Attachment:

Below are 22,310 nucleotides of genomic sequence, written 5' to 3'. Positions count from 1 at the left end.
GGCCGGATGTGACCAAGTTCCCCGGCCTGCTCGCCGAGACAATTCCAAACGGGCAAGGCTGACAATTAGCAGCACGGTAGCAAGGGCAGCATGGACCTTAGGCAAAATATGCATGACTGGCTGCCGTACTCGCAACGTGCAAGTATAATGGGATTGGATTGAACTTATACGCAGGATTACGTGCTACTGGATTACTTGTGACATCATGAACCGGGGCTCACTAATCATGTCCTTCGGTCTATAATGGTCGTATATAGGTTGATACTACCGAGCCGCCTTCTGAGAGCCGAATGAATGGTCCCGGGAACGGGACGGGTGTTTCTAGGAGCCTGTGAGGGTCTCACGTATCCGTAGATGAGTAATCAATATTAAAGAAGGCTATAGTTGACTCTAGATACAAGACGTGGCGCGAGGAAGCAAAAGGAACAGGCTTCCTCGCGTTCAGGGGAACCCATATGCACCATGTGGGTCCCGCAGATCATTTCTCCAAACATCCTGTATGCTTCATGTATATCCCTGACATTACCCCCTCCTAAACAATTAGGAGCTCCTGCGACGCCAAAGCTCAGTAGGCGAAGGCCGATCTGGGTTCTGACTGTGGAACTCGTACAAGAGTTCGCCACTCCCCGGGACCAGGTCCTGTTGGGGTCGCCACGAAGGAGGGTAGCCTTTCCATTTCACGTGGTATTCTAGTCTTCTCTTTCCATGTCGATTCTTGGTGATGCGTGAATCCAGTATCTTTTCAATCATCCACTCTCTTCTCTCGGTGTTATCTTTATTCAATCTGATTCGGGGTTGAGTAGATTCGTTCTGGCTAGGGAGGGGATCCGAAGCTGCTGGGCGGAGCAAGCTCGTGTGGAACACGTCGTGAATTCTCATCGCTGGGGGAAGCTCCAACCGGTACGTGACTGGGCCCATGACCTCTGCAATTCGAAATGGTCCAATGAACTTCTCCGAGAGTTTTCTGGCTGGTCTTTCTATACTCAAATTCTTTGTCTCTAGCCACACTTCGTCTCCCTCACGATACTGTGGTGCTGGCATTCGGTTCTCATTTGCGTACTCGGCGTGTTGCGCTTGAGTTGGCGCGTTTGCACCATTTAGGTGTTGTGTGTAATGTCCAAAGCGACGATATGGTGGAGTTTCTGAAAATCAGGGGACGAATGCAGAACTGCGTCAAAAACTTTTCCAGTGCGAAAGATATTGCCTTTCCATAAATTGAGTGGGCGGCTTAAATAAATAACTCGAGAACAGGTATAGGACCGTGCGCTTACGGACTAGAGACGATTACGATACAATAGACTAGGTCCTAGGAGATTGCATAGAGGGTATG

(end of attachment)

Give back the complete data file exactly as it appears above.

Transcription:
Below are 22,310 nucleotides of genomic sequence, written 5' to 3'. Positions count from 1 at the left end.
GGCCGGATGTGACCAAGTTCCCCGGCCTGCTCGCCGAGACAATTCCAAACGGGCAAGGCTGACAATTAGCAGCACGGTAGCAAGGGCAGCATGGACCTTAGGCAAAATATGCATGACTGGCTGCCGTACTCGCAACGTGCAAGTATAATGGGATTGGATTGAACTTATACGCAGGATTACGTGCTACTGGATTACTTGTGACATCATGAACCGGGGCTCACTAATCATGTCCTTCGGTCTATAATGGTCGTATATAGGTTGATACTACCGAGCCGCCTTCTGAGAGCCGAATGAATGGTCCCGGGAACGGGACGGGTGTTTCTAGGAGCCTGTGAGGGTCTCACGTATCCGTAGATGAGTAATCAATATTAAAGAAGGCTATAGTTGACTCTAGATACAAGACGTGGCGCGAGGAAGCAAAAGGAACAGGCTTCCTCGCGTTCAGGGGAACCCATATGCACCATGTGGGTCCCGCAGATCATTTCTCCAAACATCCTGTATGCTTCATGTATATCCCTGACATTACCCCCTCCTAAACAATTAGGAGCTCCTGCGACGCCAAAGCTCAGTAGGCGAAGGCCGATCTGGGTTCTGACTGTGGAACTCGTACAAGAGTTCGCCACTCCCCGGGACCAGGTCCTGTTGGGGTCGCCACGAAGGAGGGTAGCCTTTCCATTTCACGTGGTATTCTAGTCTTCTCTTTCCATGTCGATTCTTGGTGATGCGTGAATCCAGTATCTTTTCAATCATCCACTCTCTTCTCTCGGTGTTATCTTTATTCAATCTGATTCGGGGTTGAGTAGATTCGTTCTGGCTAGGGAGGGGATCCGAAGCTGCTGGGCGGAGCAAGCTCGTGTGGAACACGTCGTGAATTCTCATCGCTGGGGGAAGCTCCAACCGGTACGTGACTGGGCCCATGACCTCTGCAATTCGAAATGGTCCAATGAACTTCTCCGAGAGTTTTCTGGCTGGTCTTTCTATACTCAAATTCTTTGTCTCTAGCCACACTTCGTCTCCCTCACGATACTGTGGTGCTGGCATTCGGTTCTCATTTGCGTACTCGGCGTGTTGCGCTTGAGTTGGCGCGTTTGCACCATTTAGGTGTTGTGTGTAATGTCCAAAGCGACGATATGGTGGAGTTTCTGAAAATCAGGGGACGAATGCAGAACTGCGTCAAAAACTTTTCCAGTGCGAAAGATATTGCCTTTCCATAAATTGAGTGGGCGGCTTAAATAAATAACTCGAGAACAGGTATAGGACCGTGCGCTTACGGACTAGAGACGATTACGATACAATAGACTAGGTCCTAGGAGATTGCATAGAGGGTATG